Glutamate (Glu) is the predominant excitatory neurotransmitter in the central nervous system (CNS). Glutamatergic transmission is critical for controlling neuronal activity. In presynaptic neurons, Glu is stored in synaptic vesicles and released by stimulation. The homeostasis of glutamatergic system is maintained by a set of transporters in the membrane of synaptic vesicles. The family of vesicular Glu transporters in mammals is comprised of three highly homologous proteins: VGLUT1-3. Among them, VGLUT1 accounts for the largest proportion. However, most of the Glu is transported into the synaptic vesicles via the type 1 vesicle Glu transporter (VGLUT1). So, the expression of particular VGLUT1 is largely complementary with limited overlap and so far it is most specific markers for neurons that use Glu as neurotransmitter. Controlling the activity of VGLUT1 could potentially modulate the efficiency of excitatory neuro-transmission and change the filling level of synaptic vesicles. This review summarizes the recent knowledge concerning molecular and functional characteristic of VGLUT1, their development, contribution to a series of central nervous system and peripheral nervous system diseases such as learning and memory disorders, Alzheimer's disease, Parkinson's disease and sensitized nociception or pain pathology et al.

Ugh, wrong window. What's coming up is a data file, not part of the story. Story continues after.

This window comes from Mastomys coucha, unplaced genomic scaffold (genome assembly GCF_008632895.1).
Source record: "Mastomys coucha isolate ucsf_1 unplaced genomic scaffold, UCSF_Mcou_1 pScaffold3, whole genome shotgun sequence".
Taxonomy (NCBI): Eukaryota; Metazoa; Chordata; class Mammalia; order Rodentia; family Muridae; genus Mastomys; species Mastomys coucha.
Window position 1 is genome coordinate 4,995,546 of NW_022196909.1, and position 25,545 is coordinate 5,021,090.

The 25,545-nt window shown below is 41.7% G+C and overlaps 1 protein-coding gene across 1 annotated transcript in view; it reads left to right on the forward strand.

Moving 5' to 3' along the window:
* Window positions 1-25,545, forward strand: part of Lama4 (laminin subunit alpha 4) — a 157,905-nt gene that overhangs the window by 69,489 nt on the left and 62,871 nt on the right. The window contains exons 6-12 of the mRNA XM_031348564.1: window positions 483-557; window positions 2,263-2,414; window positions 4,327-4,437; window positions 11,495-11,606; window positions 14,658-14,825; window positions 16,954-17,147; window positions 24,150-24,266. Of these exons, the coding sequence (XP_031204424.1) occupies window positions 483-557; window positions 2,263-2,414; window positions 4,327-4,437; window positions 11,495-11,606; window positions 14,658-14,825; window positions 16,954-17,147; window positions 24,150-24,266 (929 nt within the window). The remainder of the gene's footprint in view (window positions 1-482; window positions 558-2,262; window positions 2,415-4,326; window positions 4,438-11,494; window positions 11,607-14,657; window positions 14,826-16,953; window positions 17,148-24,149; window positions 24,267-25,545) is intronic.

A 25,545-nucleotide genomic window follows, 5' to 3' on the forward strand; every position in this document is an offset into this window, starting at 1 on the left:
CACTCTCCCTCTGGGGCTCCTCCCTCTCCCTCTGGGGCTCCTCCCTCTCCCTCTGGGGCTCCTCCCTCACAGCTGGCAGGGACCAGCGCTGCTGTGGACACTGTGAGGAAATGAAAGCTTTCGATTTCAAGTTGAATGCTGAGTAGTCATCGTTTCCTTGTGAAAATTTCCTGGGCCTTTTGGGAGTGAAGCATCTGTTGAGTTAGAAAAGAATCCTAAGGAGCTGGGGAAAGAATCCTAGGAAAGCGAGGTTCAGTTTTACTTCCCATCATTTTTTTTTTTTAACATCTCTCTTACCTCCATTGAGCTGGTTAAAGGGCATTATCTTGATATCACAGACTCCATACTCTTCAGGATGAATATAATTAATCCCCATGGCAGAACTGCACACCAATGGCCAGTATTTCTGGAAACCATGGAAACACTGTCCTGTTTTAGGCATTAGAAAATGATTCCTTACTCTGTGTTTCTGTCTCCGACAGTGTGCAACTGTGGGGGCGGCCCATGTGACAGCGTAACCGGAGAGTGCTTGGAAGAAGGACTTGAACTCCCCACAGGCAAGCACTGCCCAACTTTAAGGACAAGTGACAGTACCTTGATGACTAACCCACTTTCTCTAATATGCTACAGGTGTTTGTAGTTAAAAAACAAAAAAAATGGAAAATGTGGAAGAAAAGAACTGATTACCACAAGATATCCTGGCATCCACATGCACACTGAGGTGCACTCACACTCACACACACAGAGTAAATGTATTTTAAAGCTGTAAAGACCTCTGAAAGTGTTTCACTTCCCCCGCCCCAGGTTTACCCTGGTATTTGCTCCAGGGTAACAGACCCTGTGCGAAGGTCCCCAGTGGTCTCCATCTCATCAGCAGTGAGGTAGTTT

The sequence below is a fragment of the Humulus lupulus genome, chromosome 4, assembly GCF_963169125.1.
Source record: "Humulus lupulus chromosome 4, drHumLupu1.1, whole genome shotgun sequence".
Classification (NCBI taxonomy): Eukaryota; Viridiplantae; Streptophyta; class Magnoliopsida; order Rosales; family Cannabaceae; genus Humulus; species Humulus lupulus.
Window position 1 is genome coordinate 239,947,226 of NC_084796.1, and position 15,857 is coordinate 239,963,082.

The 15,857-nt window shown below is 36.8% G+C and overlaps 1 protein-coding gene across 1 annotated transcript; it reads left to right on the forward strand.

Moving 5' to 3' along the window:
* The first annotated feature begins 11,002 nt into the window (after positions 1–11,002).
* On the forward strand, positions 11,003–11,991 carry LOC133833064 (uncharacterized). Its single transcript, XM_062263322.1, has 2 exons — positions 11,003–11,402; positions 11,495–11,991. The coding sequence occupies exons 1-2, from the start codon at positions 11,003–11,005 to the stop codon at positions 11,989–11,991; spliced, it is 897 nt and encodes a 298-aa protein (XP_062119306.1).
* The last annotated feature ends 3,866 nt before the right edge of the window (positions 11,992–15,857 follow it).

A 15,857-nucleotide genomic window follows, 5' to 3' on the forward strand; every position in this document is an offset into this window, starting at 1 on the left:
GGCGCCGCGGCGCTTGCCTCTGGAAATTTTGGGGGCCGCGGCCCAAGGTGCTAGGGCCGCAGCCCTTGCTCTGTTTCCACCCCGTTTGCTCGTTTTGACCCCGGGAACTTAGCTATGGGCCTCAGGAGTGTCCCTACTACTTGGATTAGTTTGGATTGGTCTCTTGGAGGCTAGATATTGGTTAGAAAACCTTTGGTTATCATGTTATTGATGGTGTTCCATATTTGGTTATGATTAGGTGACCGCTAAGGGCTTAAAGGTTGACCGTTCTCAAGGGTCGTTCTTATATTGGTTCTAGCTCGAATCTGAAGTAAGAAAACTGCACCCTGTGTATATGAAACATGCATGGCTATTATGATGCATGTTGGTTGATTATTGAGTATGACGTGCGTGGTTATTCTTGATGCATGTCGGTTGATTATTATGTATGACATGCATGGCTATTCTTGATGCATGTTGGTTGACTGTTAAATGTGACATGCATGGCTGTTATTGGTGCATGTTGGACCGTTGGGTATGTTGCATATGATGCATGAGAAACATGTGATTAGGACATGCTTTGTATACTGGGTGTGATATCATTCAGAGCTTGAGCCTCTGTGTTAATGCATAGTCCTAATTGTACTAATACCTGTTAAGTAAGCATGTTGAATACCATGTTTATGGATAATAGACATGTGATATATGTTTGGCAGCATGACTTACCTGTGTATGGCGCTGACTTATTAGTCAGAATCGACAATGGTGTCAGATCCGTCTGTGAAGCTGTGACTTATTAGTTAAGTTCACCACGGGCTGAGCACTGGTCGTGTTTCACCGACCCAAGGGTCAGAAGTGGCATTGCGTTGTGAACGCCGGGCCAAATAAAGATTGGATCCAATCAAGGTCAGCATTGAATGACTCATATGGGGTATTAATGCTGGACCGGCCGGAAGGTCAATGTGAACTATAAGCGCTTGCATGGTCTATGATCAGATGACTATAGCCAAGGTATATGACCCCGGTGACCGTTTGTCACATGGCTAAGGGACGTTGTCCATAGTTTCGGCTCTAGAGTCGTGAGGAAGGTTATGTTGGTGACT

Keywords: CNS; Glutamate; Nervous system disease; PNS; VGLUT1.
© The Author(s) 2020.
Conflict of interest statement
Competing interestsThe authors declare that they have no competing interests.
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